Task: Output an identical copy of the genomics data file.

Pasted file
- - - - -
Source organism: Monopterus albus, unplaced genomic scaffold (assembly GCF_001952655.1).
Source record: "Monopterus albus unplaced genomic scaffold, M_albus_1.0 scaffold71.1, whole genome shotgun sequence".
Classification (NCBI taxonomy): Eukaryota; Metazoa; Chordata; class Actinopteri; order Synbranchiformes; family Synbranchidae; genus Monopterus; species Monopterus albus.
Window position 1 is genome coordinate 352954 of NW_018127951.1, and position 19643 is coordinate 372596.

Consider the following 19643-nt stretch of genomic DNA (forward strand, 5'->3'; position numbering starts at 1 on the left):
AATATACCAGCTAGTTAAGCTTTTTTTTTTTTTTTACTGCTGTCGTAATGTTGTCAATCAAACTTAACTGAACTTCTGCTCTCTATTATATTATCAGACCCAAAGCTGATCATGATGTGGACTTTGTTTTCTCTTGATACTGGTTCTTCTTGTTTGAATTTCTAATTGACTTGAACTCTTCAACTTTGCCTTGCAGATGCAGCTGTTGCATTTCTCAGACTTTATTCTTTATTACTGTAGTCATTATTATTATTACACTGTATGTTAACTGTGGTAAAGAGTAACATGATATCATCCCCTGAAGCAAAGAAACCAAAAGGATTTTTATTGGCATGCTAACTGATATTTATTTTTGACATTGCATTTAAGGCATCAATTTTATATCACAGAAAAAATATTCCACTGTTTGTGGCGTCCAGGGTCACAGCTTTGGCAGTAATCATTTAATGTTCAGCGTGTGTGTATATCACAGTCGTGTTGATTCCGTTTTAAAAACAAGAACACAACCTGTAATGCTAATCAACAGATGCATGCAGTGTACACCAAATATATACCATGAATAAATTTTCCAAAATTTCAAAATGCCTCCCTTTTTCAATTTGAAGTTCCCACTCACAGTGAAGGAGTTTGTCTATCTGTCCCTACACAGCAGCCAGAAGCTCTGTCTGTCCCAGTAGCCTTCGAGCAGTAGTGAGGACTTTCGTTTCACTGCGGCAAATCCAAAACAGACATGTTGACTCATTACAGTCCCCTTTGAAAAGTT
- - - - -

Source organism: Monopterus albus, unplaced genomic scaffold (assembly GCF_001952655.1).
Source record: "Monopterus albus unplaced genomic scaffold, M_albus_1.0 scaffold71.1, whole genome shotgun sequence".
Classification (NCBI taxonomy): Eukaryota; Metazoa; Chordata; class Actinopteri; order Synbranchiformes; family Synbranchidae; genus Monopterus; species Monopterus albus.
Window position 1 is genome coordinate 352954 of NW_018127951.1, and position 19643 is coordinate 372596.

Consider the following 19643-nt stretch of genomic DNA (forward strand, 5'->3'; position numbering starts at 1 on the left):
AATATACCAGCTAGTTAAGCTTTTTTTTTTTTTTTACTGCTGTCGTAATGTTGTCAATCAAACTTAACTGAACTTCTGCTCTCTATTATATTATCAGACCCAAAGCTGATCATGATGTGGACTTTGTTTTCTCTTGATACTGGTTCTTCTTGTTTGAATTTCTAATTGACTTGAACTCTTCAACTTTGCCTTGCAGATGCAGCTGTTGCATTTCTCAGACTTTATTCTTTATTACTGTAGTCATTATTATTATTACACTGTATGTTAACTGTGGTAAAGAGTAACATGATATCATCCCCTGAAGCAAAGAAACCAAAAGGATTTTTATTGGCATGCTAACTGATATTTATTTTTGACATTGCATTTAAGGCATCAATTTTATATCACAGAAAAAATATTCCACTGTTTGTGGCGTCCAGGGTCACAGCTTTGGCAGTAATCATTTAATGTTCAGCGTGTGTGTATATCACAGTCGTGTTGATTCCGTTTTAAAAACAAGAACACAACCTGTAATGCTAATCAACAGATGCATGCAGTGTACACCAAATATATACCATGAATAAATTTTCCAAAATTTCAAAATGCCTCCCTTTTTCAATTTGAAGTTCCCACTCACAGTGAAGGAGTTTGTCTATCTGTCCCTACACAGCAGCCAGAAGCTCTGTCTGTCCCAGTAGCCTTCGAGCAGTAGTGAGGACTTTCGTTTCACTGCGGCAAATCCAAAACAGACATGTTGACTCATTACAGTCCCCTTTGAAAAGTT